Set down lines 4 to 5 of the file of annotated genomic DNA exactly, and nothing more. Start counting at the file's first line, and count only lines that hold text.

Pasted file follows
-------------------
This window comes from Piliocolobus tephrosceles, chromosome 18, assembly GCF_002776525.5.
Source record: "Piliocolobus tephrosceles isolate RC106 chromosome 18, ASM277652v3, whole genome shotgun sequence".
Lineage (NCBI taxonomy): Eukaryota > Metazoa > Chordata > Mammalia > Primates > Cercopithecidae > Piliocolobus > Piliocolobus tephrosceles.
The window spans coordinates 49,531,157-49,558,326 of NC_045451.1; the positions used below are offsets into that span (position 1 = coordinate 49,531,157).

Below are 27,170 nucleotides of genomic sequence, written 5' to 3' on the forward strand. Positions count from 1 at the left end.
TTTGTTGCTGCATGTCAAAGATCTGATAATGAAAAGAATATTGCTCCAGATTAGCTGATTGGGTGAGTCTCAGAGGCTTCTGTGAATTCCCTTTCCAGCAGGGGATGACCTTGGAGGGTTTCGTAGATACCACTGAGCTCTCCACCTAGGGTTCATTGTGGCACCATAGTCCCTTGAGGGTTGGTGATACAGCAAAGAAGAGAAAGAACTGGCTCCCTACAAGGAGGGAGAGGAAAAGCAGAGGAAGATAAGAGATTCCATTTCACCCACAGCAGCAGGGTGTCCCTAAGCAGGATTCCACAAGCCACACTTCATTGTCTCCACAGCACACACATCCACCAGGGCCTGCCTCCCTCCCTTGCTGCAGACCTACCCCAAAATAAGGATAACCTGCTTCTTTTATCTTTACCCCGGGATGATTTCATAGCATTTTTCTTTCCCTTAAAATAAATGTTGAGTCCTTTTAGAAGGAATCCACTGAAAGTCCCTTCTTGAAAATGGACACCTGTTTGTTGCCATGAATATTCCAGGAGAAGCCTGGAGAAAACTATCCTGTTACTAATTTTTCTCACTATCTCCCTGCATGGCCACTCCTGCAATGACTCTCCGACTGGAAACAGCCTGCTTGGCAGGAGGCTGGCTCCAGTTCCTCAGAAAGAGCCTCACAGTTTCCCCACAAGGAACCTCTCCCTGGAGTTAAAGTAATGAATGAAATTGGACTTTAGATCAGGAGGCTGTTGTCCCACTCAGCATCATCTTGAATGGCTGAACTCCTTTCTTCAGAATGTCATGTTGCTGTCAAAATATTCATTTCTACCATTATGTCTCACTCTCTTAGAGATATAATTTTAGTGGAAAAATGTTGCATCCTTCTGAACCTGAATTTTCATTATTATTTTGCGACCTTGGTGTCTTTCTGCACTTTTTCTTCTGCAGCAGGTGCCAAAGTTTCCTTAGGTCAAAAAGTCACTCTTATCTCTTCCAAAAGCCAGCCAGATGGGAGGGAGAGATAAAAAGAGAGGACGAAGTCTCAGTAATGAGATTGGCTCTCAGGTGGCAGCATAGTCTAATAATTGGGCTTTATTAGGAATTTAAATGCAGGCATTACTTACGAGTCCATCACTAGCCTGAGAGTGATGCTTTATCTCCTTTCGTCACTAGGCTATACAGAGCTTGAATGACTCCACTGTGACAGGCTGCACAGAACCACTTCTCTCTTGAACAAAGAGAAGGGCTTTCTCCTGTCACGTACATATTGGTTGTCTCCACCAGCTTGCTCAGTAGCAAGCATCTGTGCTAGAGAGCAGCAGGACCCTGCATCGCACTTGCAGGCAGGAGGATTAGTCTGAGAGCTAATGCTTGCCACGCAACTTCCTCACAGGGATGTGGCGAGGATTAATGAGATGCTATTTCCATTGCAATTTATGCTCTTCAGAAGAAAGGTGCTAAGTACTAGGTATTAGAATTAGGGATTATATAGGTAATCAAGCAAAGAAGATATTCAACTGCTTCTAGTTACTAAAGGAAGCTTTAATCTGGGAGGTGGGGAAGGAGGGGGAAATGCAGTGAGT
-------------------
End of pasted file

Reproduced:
The window spans coordinates 49,531,157-49,558,326 of NC_045451.1; the positions used below are offsets into that span (position 1 = coordinate 49,531,157).

Below are 27,170 nucleotides of genomic sequence, written 5' to 3' on the forward strand. Positions count from 1 at the left end.